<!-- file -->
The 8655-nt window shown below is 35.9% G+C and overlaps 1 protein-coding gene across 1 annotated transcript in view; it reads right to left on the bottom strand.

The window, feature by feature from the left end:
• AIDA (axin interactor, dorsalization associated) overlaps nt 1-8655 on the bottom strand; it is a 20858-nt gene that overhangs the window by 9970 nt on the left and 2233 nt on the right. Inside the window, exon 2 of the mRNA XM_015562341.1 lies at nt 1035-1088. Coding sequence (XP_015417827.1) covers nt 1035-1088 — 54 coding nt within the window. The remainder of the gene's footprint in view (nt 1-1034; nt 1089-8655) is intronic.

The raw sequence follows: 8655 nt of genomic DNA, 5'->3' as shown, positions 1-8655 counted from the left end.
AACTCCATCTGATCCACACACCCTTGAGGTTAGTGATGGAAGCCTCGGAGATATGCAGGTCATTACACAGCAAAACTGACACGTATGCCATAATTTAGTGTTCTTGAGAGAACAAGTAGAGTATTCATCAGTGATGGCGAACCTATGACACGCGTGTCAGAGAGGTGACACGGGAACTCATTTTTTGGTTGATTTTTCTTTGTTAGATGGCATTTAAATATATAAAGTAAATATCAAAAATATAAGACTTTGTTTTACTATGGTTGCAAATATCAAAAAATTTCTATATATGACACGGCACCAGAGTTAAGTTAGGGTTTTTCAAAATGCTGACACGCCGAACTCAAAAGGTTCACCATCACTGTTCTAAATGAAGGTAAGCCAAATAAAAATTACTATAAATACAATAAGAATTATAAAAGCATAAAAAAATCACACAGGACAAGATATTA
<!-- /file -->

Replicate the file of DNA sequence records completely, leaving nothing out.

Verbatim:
The 8655-nt window shown below is 35.9% G+C and overlaps 1 protein-coding gene across 1 annotated transcript in view; it reads right to left on the bottom strand.

The window, feature by feature from the left end:
• AIDA (axin interactor, dorsalization associated) overlaps nt 1-8655 on the bottom strand; it is a 20858-nt gene that overhangs the window by 9970 nt on the left and 2233 nt on the right. Inside the window, exon 2 of the mRNA XM_015562341.1 lies at nt 1035-1088. Coding sequence (XP_015417827.1) covers nt 1035-1088 — 54 coding nt within the window. The remainder of the gene's footprint in view (nt 1-1034; nt 1089-8655) is intronic.

The raw sequence follows: 8655 nt of genomic DNA, 5'->3' as shown, positions 1-8655 counted from the left end.
AACTCCATCTGATCCACACACCCTTGAGGTTAGTGATGGAAGCCTCGGAGATATGCAGGTCATTACACAGCAAAACTGACACGTATGCCATAATTTAGTGTTCTTGAGAGAACAAGTAGAGTATTCATCAGTGATGGCGAACCTATGACACGCGTGTCAGAGAGGTGACACGGGAACTCATTTTTTGGTTGATTTTTCTTTGTTAGATGGCATTTAAATATATAAAGTAAATATCAAAAATATAAGACTTTGTTTTACTATGGTTGCAAATATCAAAAAATTTCTATATATGACACGGCACCAGAGTTAAGTTAGGGTTTTTCAAAATGCTGACACGCCGAACTCAAAAGGTTCACCATCACTGTTCTAAATGAAGGTAAGCCAAATAAAAATTACTATAAATACAATAAGAATTATAAAAGCATAAAAAAATCACACAGGACAAGATATTA